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Collagen Supplements: Yay or Nay?

Collagen supplements are the latest silver bullet when it comes to health and beauty, especially for women over 45 who continue to live like their younger counterparts — and who still want to look that way.

But what the heck are collagen supplements? Where does collagen come from? And does it really work the magic that its proponents claim?

Collagen 101

Collagen is the most abundant protein in the human body and is a molecule of many trades. It’s a key component of connective tissues like tendons and ligaments that support joints, is responsible for skin elasticity, and plays a role in maintaining the lining of the digestive tract.

“When you’re young, your body is extremely efficient at synthesizing amino acids into the collagen it needs,” says Kurt Seidensticker, a nearly lifelong fitness enthusiast and founder of collagen supplement company Vital Proteins. After age 25, though production declines at about 2 percent per year, he says.

If there’s enough collagen in your diet, your body can use it to make up the difference, but Americans today eat very little of the unglamorous animal parts — skin, bones — that contain it. One of the better dietary sources of collagen, for example, is bone broth (hence the elixir’s many touted benefits), but when was the last time you boiled a pot of bones? “I cook a whole fish and eat the skin as well for the collagen,” Seidensticker says. But not many people prefer scales with their salmon.

The Jury Is Still Out 

On a basic level, collagen powders are good sources of protein, says nutritionist and personal trainer Albert Matheny, of Soho Strength Lab and ProMix Nutrition, which recently added a collagen powder to its product line. But unlike a protein powder like whey, which is made up of muscle-building amino acids, collagen is rich in amino acids — glycine, proline, and hydroxyproline — that support connective tissue and joints. Hence, the claims of faster recovery and pain reduction for athletes who ingest it.

“It makes sense based on what we know about amino acids and their functions,” Matheny says. Small studies have backed up the idea.

One double-blind study of 147 athletes showed collagen supplemention for 24 weeks reduced joint pain when measured using six parameters; another showed a significant improvement in knee joint comfort among individuals with osteoarthritis.

In terms of improving skin quality, the research is far from definitive, but there are a few studies with impressive results. One published in 2014 showed that collagen supplements increased the amount of collagen and elastin in the skin and significantly reduced wrinkles, but the evidence for digestive effects seems to be more anecdotal. Functional medicine physician Jeffrey Morrison says he’s been using bone broth in his practice for 15 years, with great results treating gut health issues, among other things. “Individuals with conditions like arthritis, leaky gut syndrome, and those recovering from surgeries, especially joint surgeries, may benefit,” he says.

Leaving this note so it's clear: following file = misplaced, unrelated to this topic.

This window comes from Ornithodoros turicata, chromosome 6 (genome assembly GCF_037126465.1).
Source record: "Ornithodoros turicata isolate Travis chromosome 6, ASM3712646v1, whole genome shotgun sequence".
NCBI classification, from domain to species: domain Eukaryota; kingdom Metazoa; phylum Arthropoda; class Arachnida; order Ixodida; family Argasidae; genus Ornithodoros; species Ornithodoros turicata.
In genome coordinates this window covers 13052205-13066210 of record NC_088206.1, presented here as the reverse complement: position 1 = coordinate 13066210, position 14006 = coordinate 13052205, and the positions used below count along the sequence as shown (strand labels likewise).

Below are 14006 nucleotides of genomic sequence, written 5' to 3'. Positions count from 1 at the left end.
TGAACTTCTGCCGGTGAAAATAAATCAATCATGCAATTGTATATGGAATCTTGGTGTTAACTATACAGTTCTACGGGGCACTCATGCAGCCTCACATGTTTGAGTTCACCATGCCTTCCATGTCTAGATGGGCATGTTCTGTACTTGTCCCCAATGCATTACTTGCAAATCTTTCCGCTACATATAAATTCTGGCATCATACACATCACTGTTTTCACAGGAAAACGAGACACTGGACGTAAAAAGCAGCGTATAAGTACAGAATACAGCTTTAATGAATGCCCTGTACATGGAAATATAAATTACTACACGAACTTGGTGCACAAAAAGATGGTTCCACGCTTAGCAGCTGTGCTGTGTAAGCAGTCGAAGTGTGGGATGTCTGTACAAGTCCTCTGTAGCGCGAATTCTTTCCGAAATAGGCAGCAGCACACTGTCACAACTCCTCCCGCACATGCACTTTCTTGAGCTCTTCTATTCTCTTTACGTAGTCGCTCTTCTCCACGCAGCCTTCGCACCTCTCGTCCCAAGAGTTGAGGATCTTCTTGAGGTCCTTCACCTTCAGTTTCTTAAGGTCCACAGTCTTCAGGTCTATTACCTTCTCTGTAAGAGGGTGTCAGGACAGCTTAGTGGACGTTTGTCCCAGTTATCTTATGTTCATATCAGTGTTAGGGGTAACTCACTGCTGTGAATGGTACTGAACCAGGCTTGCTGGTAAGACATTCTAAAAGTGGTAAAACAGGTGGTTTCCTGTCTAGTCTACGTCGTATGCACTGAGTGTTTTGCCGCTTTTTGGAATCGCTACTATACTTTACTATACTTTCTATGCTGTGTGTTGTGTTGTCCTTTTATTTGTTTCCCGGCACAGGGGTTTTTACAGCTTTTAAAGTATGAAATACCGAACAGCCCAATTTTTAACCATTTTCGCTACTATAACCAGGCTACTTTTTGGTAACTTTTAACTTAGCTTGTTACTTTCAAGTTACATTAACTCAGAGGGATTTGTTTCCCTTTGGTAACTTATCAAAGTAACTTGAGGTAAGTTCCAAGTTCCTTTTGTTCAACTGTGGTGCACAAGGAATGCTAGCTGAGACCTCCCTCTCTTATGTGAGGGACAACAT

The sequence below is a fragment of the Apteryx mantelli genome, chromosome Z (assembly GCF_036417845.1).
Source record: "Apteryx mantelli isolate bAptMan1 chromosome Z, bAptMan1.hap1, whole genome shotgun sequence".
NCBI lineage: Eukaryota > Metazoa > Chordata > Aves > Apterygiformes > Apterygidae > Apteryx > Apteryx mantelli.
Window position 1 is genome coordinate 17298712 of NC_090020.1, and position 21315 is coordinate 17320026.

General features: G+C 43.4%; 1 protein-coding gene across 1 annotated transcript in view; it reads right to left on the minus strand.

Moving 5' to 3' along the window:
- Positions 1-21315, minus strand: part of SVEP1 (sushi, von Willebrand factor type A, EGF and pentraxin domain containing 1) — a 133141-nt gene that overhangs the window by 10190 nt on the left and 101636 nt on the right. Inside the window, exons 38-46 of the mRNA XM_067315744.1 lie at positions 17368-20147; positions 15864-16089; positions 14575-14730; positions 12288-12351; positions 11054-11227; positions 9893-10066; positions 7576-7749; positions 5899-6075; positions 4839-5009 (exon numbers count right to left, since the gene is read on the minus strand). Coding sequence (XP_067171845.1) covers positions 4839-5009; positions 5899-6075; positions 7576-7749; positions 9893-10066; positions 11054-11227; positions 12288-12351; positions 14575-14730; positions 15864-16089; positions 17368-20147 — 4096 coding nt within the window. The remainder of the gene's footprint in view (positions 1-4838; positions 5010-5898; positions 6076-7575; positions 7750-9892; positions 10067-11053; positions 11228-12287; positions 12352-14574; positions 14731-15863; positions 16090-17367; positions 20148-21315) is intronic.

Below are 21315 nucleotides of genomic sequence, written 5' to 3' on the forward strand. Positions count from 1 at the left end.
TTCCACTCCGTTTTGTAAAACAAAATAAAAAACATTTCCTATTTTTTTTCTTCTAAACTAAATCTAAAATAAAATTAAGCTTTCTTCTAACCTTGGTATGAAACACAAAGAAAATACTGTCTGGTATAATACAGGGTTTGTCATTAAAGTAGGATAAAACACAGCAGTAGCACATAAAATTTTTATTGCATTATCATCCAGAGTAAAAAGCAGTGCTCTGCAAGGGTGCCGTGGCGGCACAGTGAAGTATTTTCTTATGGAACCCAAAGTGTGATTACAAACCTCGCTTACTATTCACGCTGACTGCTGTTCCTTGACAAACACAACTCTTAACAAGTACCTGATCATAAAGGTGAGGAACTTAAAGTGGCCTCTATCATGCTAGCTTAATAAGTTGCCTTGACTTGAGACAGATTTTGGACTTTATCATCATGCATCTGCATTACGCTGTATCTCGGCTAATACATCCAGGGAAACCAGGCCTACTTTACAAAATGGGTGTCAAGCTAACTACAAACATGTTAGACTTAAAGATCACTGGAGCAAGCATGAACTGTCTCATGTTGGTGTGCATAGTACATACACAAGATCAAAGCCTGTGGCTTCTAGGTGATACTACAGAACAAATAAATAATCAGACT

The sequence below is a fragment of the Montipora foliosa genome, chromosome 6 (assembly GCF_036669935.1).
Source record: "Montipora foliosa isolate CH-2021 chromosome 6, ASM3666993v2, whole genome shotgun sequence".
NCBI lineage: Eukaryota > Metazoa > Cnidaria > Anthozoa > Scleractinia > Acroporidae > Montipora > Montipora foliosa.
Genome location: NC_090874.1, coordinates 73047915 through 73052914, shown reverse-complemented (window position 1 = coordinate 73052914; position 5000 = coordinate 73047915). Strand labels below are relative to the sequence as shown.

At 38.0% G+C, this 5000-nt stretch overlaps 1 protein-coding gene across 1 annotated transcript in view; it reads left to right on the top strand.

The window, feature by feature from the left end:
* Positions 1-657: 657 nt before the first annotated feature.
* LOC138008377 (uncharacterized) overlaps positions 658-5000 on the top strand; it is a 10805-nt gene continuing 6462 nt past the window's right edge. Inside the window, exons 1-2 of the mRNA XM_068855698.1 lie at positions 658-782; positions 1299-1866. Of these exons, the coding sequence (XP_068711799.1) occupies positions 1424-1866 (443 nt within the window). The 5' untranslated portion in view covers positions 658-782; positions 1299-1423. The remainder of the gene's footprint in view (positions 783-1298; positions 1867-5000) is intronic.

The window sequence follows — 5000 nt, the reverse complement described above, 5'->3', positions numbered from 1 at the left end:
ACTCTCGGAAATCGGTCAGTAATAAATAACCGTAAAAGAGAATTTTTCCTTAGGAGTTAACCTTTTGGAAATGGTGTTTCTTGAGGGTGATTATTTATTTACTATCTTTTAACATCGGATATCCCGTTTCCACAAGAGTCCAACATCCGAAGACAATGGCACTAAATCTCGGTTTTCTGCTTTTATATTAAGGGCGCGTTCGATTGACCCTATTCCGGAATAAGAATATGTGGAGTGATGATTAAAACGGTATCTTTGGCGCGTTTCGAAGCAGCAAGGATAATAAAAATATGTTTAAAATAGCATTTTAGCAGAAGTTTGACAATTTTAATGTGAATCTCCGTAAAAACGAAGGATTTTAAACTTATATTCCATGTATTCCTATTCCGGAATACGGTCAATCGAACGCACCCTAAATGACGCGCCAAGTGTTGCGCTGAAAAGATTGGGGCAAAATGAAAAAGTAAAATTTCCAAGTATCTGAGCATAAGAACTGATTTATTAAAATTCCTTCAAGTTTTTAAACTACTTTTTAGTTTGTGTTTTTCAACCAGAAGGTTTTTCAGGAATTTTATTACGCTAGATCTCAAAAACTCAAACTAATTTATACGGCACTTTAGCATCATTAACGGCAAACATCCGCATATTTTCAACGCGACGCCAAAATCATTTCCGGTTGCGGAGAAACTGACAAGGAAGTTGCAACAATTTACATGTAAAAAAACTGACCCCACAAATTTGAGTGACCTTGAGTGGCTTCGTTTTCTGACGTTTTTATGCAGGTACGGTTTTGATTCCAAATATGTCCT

How to Take It

So what if you’re thinking why not give it a try and see if my skin looks amazing?

Go right ahead.

If you’re a paleo pro, by all means make your own bone broth. “The nutritional content is really through the roof,” Morrison says. “It’s super high in electrolytes, minerals, and, of course, collagen in a very easy to digest and easy to use form.”

If you’re not into making  your own, companies like Vital Proteins and ProMix (both of which source from the hides of pasture-raised, grass-fed cows) sell powdered collagen supplements you can add to water, smoothies, or even coffee, which Morrison says may be more efficiently absorbed than if you took a capsule.

They like to describe collagen as tasteless. My personal experience is that it has a much milder flavor than other protein powders. In a smoothie it’s completely neutral, in water there’s a little bit of a meaty flavor and chalky texture.

I took Vital Proteins’ Collagen Peptides daily for almost a month (the company says it takes at least a month before you’ll see changes). Did it transform my digestion and leave me with an incredible new complexion?

Well, not that I could tell. The only significant change I noticed was that my nails started to grow ridiculously fast and became super strong. I didn’t notice any differences in my skin, and I didn’t have any joint pain to alleviate or major digestive issues to remedy.

I suspect that, as with most supplements, it could be hard to gauge collagen’s subtle effects in your body (or any long-term health magic they may be working) unless you’ve got a specific issue to solve for and committed to taking it long term.

Photos: Jay_Zynism, Photosiber

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